Mutual aid: How 3 departments are working together to meet community needs

A group of Vancouver-area fire departments teamed up to improve staff and equipment resources to meet community needs on the North Shore.
February 20, 2018
Written by Paul Dixon
This image depicts the  junction of the E2 and E3 sectors just 10 minutes after arrival on scene. Kitchener Aerial 2 platform protects the exposure at the left.
This image depicts the junction of the E2 and E3 sectors just 10 minutes after arrival on scene. Kitchener Aerial 2 platform protects the exposure at the left.
Three communities commonly referred to as “the North Shore” are Vancouver’s picture postcard backdrop. The District of North Vancouver, City of North Vancouver and District of West Vancouver collectively stretch more than 30 kilometres from Deep Cove in the east to Horseshoe Bay in the west. In 1891, the entire North Shore was incorporated as the District of North Vancouver. In 1907, the City of North Vancouver came into being and West Vancouver followed in 1912.
Over the past century, the three municipalities have followed their own visions as their collective population has swelled from a few hundred to nearly 190,000. Fire Fighting in Canada sat down with the three fire chiefs — recently-retired Chief Victor Penman, District of North Vancouver Fire & Rescue Services; Chief Dan Pistilli, City of North Vancouver Fire Department and Chief Randy Heath, West Vancouver Fire & Rescue Services – to learn about how they are working together to meet the current and future needs of their communities.

As beautiful as the setting may be, these three fire departments have a working environment as diverse and challenging as any in Canada. The community is home to Canada’s busiest seaports, grain elevators, coal and sulfur docks, major shipyards, chemical plants, railroads and some of the most expensive real estate in the world, with a wildland interface the entire length and breadth of the North Shore. Today, automatic mutual aid ensures that the same call receives the same level of response, in terms of apparatus and staffing, with firefighters from all three departments trained and equipped to work together at every step of the way. It wasn’t always this way. Penman describes those rare occasions in the 1990s when multiple departments would be involved.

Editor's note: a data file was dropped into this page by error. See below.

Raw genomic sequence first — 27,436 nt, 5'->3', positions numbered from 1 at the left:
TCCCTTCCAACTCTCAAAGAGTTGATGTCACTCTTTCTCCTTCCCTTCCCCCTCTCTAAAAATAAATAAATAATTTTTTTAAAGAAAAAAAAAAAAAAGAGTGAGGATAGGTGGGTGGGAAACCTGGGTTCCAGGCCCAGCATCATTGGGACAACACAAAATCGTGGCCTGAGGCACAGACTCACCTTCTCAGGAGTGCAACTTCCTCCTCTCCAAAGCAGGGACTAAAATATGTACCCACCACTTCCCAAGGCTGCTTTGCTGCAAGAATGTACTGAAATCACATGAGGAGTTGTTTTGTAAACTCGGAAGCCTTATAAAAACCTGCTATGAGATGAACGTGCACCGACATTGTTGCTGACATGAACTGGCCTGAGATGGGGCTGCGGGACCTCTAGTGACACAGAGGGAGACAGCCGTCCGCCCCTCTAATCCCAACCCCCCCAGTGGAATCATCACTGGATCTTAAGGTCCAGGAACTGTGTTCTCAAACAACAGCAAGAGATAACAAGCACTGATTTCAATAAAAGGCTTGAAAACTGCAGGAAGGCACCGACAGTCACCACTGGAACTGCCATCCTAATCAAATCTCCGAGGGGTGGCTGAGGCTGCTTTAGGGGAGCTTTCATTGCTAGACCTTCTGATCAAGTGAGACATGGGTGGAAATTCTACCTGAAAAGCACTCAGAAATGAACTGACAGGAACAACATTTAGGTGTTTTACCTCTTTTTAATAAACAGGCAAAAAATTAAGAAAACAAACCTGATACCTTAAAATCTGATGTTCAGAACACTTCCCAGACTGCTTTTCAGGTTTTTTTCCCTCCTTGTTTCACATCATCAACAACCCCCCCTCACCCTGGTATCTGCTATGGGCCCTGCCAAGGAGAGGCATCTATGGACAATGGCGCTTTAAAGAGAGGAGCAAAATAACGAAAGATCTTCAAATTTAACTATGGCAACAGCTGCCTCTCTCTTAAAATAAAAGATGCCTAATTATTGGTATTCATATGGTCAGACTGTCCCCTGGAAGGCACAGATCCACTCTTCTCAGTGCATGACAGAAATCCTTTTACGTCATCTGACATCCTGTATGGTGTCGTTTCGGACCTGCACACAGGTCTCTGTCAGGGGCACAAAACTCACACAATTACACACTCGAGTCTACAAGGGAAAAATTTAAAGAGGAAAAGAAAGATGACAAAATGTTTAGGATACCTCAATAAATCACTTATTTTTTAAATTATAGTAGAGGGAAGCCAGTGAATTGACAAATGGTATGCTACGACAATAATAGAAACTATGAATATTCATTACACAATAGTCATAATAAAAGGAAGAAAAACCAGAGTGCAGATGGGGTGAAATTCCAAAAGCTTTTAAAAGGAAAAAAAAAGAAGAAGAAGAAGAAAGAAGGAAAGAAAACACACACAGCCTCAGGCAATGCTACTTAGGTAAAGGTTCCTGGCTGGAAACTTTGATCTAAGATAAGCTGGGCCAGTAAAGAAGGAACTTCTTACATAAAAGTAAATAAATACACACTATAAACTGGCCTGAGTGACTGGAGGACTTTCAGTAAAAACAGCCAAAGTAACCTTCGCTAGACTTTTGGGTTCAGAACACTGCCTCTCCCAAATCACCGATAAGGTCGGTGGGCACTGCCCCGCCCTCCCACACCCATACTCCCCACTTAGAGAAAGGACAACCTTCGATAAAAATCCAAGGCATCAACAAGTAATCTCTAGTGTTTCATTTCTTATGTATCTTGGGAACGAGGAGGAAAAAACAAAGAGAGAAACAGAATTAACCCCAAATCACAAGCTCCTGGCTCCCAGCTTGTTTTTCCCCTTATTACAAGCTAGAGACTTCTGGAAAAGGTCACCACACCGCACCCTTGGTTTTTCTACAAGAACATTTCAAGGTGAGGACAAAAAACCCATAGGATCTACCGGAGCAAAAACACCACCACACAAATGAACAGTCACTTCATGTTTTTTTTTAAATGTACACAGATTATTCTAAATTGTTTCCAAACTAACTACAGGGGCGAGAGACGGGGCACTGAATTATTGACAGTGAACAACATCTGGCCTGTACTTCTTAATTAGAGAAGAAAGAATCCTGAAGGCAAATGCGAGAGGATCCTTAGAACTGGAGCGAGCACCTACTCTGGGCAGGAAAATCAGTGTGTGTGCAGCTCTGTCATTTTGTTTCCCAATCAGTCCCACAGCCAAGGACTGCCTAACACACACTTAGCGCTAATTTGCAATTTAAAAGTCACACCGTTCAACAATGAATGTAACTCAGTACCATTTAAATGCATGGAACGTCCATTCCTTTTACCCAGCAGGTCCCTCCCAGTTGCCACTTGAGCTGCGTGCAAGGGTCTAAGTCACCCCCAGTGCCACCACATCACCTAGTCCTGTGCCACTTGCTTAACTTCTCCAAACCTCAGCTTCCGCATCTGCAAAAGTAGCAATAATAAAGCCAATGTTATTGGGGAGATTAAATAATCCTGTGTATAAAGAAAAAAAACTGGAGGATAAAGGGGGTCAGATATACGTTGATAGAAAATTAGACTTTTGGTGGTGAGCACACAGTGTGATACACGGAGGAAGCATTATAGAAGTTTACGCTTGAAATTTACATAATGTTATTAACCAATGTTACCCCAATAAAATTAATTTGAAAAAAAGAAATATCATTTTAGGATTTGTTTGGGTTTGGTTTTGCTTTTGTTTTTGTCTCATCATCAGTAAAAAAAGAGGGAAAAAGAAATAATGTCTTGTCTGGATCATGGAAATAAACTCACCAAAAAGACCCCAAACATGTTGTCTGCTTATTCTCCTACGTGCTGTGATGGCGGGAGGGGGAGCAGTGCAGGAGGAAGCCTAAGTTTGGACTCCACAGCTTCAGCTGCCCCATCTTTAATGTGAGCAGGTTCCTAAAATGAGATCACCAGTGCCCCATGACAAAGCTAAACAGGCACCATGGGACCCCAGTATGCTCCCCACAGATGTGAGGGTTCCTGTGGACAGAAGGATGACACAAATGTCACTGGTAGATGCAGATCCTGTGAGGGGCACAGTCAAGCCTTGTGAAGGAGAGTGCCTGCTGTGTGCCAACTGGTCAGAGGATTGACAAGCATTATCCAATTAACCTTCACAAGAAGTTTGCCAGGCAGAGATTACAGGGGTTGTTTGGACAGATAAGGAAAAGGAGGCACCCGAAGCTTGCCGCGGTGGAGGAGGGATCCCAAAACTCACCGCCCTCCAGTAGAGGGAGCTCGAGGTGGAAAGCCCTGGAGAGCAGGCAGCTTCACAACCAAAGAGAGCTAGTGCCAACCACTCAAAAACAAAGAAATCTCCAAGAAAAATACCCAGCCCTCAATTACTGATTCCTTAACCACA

“Even at those major incidents you weren’t integrated; it was separate operations. Everyone had different turnouts, so you knew they were there, but it wasn’t organized in advance. The call for [additional] help was at the last minute and only for the biggest fires.”

Pistilli started with West Vancouver during the 1990s, “when you just made do with what you had. You would have guys going through four or five air bottles, just completely, completely spent.” One incident in particular sticks in his mind as an example of the mindset of that time.

“There was a fatal apartment fire at the corner of 15th and Esquimalt. I was working on the truck out in Horseshoe Bay. The assistant chief brought in three engines and the ladder, a typical response. Fully involved, fatal, people were out on the decks, on the fifth or sixth floor of a concrete building. We sat out on the highway at Caulfield and listened to the entire call. No additional resources.” On those occasions when additional resources were required, overtime callbacks came before mutual aid requests.

There are many factors that drove the change in philosophy,
as Heath relates, and money is only one consideration. West Vancouver has the highest median price for housing in Canada and the other two North Vancouvers aren’t that far behind, indicates a 2017 real estate study. Commuting is a challenge at the best of times, with rush hour traffic over the two bridges to Vancouver starting earlier and lasting longer. Today, more firefighters live outside of the North Shore than in the past and relying on callbacks for staffing is no longer viable.

“If we were trying to operate the way we did for so many years,” says Heath, “the public would not be getting the service they do now and our firefighters wouldn’t be as safe doing their jobs as they are now. Now we actually have enough staff that we can run a proper rehab for our staff. Now we’re meeting guidelines and WorkSafe requirements. The resources are so deep now that to me you can’t argue the point”.

Communications was the big breakthrough in more ways than one. Originally, all three departments had their own dispatch system. District of North Vancouver had civilian dispatchers, while the City and West Vancouver would rotate firefighters through dispatch. “It was a good transition,” as Chief Heath remembers it, “professional dispatchers and that level of experience made it work.”